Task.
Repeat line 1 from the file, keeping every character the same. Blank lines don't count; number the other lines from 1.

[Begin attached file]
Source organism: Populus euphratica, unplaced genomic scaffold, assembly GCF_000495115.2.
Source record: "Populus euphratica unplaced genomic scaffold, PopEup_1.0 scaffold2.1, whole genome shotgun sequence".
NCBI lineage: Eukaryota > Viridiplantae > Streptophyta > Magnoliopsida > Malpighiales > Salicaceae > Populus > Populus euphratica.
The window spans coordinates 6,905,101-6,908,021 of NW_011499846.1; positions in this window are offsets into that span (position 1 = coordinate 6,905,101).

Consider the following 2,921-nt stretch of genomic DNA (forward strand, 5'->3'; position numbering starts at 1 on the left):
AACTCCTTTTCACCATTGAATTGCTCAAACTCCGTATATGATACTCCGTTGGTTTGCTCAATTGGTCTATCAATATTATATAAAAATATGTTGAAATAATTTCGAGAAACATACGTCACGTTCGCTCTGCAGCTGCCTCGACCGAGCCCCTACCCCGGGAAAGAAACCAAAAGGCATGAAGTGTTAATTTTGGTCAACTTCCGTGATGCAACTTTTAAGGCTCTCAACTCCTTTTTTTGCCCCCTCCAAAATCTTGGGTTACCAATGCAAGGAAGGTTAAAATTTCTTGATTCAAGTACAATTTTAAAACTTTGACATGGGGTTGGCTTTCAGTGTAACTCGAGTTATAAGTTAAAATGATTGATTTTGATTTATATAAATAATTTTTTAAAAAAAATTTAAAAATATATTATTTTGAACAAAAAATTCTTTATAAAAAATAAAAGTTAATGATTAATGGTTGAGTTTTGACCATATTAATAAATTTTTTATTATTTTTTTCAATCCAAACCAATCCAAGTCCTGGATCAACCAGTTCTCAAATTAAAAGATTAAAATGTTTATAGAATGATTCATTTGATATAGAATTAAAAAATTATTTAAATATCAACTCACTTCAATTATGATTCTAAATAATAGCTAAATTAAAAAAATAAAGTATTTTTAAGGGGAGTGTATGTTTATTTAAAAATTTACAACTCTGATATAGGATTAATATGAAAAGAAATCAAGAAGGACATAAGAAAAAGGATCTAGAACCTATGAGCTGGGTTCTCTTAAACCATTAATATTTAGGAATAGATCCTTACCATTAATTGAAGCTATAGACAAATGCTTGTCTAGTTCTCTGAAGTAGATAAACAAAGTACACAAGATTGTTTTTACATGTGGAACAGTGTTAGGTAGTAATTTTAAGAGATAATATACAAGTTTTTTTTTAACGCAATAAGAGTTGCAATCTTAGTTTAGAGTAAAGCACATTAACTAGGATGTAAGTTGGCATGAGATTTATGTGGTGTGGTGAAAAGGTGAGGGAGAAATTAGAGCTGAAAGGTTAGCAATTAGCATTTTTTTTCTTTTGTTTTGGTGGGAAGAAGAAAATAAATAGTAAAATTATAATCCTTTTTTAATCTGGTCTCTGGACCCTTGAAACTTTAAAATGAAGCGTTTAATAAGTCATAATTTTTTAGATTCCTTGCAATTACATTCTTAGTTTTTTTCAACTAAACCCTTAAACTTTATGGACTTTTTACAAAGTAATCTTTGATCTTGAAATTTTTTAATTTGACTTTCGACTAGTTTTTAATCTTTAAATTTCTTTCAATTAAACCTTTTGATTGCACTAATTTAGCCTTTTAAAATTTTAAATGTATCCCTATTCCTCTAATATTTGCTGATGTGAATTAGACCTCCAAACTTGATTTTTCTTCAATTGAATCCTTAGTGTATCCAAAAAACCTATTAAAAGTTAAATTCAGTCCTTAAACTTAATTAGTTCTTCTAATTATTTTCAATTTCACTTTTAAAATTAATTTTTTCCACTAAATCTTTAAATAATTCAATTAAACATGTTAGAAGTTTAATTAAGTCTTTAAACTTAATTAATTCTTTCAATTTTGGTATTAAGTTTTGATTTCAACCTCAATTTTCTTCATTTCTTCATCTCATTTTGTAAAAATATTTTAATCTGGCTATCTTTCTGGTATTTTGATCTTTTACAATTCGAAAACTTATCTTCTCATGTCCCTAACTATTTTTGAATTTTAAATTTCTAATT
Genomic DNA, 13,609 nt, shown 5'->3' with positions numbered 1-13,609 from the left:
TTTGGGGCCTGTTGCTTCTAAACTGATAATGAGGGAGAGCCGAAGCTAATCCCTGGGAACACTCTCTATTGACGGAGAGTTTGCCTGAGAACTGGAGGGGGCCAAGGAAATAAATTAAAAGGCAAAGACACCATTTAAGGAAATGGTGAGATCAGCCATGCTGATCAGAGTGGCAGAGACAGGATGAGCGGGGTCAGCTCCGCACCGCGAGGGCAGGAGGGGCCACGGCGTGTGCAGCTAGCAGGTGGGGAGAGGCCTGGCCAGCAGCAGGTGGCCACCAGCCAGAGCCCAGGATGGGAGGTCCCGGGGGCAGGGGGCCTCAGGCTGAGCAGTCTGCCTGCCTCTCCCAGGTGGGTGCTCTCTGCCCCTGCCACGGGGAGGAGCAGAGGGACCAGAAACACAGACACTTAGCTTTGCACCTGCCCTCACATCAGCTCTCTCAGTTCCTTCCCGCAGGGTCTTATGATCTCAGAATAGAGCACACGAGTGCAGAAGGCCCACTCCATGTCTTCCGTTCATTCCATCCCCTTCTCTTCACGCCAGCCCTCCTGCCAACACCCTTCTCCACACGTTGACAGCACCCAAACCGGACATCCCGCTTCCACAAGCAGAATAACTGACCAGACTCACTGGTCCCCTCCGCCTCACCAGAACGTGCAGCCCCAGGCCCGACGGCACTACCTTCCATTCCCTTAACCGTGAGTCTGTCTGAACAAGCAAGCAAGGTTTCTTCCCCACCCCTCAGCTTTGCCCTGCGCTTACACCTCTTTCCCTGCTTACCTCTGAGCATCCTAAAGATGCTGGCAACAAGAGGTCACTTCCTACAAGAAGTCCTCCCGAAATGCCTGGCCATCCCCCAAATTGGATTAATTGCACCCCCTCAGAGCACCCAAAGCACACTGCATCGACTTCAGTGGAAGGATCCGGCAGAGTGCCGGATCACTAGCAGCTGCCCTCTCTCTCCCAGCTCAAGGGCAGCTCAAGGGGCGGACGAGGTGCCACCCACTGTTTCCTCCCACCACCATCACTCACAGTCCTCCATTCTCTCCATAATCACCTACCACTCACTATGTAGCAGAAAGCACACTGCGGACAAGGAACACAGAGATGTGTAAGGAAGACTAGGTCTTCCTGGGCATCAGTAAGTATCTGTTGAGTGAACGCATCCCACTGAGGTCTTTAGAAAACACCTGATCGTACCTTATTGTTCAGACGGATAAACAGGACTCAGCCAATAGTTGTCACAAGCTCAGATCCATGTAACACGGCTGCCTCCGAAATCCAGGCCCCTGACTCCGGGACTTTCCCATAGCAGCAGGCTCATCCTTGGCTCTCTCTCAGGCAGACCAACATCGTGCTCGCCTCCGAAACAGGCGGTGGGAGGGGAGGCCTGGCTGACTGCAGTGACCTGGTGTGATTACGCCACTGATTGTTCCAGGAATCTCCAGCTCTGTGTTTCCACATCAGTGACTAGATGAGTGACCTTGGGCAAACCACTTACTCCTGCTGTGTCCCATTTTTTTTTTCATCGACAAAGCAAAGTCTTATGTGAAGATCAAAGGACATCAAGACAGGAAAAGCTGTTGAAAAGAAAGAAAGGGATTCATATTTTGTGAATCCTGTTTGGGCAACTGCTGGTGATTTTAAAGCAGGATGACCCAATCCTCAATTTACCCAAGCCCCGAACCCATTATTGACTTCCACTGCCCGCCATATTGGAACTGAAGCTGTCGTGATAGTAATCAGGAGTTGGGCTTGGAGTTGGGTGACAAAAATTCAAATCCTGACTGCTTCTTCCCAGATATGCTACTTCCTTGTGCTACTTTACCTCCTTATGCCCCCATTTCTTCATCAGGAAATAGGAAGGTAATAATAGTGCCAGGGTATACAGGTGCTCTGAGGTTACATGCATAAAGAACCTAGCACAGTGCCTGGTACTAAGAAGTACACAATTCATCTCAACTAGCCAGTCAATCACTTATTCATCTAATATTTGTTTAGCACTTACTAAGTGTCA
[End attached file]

Source organism: Populus euphratica, unplaced genomic scaffold, assembly GCF_000495115.2.